By Richard Jones
The 12th edition of the Defence and Security Equipment International (DSEI) exposition saw the return of the “new normal” post-pandemic with full exhibition halls and a record number of visitors and exhibitors. As has been the custom for many years the exposition was held at the EXCEL Centre in the London Docklands. According to statistics provided by the event organizers, attendance was up by 23% compared to DSEI 2019 (with DESI 2021 being something of a watershed mid-pandemic), the event hosting over 1,500 exhibitors, including more than 250 first-time exhibitors. As a globally recognized international event, it featured 36 international pavilions, that of the USA doubling in size from the last event. VIP visits topped 3,500 and international delegations exceed 100. The exhibition areas are two very large rectangular halls with adjacent docking facilities for visiting warships from several nations.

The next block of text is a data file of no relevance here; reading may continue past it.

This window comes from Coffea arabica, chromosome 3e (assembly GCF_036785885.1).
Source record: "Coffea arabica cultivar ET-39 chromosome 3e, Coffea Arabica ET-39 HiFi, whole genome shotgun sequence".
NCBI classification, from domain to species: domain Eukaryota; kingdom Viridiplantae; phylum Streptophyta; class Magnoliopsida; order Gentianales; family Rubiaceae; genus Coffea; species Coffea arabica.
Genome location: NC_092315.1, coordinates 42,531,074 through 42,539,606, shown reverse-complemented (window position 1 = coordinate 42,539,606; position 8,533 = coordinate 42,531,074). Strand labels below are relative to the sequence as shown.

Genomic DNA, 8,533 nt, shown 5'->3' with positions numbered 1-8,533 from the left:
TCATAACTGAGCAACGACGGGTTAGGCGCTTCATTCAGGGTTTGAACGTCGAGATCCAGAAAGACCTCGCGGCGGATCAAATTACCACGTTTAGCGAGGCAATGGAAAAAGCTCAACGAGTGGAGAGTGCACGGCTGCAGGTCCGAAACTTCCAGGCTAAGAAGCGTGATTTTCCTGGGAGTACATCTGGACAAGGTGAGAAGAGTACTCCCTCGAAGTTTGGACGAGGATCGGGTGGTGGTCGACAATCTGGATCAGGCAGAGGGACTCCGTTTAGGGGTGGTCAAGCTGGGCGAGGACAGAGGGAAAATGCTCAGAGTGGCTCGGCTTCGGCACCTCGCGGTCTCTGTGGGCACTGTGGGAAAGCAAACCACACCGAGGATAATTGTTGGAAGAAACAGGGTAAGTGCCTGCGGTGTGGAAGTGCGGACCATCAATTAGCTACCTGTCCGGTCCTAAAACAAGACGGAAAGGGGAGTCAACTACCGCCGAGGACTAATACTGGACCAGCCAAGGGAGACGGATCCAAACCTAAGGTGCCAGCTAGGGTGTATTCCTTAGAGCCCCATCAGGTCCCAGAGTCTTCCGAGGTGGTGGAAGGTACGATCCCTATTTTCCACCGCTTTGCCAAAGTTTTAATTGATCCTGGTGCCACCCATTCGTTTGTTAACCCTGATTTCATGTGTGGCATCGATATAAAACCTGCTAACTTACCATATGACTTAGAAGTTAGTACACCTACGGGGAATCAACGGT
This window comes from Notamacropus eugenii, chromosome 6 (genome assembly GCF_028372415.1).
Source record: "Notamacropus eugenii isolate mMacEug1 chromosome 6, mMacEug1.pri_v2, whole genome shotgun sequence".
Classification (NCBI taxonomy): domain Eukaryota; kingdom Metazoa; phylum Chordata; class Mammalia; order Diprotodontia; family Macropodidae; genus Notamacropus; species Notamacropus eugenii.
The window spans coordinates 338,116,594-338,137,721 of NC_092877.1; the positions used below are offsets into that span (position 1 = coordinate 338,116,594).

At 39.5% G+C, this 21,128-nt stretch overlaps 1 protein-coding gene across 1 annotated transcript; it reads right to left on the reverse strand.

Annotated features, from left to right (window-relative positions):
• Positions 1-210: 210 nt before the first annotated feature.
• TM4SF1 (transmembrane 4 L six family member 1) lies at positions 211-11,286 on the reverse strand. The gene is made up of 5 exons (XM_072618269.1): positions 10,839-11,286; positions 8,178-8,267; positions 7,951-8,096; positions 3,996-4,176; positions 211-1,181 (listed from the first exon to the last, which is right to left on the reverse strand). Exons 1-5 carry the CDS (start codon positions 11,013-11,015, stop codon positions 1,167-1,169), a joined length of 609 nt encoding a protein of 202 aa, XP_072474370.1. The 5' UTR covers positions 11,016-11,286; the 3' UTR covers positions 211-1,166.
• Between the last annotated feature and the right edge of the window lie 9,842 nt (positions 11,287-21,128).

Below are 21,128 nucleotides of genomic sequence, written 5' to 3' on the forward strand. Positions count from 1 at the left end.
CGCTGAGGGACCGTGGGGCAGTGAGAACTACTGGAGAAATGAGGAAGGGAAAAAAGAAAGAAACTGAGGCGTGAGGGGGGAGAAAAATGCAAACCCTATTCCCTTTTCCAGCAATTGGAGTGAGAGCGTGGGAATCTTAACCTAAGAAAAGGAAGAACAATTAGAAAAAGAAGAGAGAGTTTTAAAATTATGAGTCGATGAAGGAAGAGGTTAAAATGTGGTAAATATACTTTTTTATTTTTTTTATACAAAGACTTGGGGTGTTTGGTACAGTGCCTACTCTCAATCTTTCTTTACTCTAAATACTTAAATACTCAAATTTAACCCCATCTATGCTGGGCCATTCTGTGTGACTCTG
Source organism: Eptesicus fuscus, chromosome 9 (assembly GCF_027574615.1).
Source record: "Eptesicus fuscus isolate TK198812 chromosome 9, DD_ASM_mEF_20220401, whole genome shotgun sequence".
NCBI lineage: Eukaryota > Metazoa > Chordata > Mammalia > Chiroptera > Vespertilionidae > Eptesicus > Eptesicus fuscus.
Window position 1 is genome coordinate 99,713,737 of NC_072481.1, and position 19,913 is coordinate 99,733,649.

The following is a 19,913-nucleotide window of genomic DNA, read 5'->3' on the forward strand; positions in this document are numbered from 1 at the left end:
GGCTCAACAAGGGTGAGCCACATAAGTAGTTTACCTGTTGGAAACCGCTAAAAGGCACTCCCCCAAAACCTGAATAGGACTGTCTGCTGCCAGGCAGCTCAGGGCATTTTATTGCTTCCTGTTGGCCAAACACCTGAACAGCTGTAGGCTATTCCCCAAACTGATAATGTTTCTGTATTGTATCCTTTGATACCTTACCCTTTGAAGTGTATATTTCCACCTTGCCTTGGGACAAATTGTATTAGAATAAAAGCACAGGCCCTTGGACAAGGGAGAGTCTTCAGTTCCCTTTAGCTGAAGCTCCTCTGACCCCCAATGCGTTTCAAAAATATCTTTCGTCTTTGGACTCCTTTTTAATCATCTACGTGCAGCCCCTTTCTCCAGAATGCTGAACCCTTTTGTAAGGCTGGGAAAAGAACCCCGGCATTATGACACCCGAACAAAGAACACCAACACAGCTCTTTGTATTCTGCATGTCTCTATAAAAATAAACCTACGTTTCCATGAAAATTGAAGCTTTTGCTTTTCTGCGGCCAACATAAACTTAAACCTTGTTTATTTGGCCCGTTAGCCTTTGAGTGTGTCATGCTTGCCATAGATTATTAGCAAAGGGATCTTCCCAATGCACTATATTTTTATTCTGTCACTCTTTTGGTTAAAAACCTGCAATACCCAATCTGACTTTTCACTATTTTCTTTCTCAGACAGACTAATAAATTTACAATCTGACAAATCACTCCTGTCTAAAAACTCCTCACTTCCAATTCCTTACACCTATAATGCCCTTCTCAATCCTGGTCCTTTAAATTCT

Many of the new exhibitors at DSEI 2023 were within “Future Tech”, including Sony, IBM, Oracle, Panasonic, and Palantir who were among the companies demonstrating the broad reach of DSEI beyond its traditional defense and industrial base. These companies exhibited alongside the traditional defense industry, including all the major manufacturers.
The exposition is sponsored by the UK Ministry of Defence which has large, single-service exhibition areas. The principal Army event of the show was the formal introduction into service of the Knight’s Armament Company (KAC) KS-1 5.56mm assault rifle (British nomenclature L403A1) as the Alternative Infantry Weapon (AIW) and the weapon of choice of the recently formed “Ranger” brigade. The KS-1 has a modified direct gas-impingement system and bucks the recent trend of piston-operated generic Armalite-type (AR-15) platforms.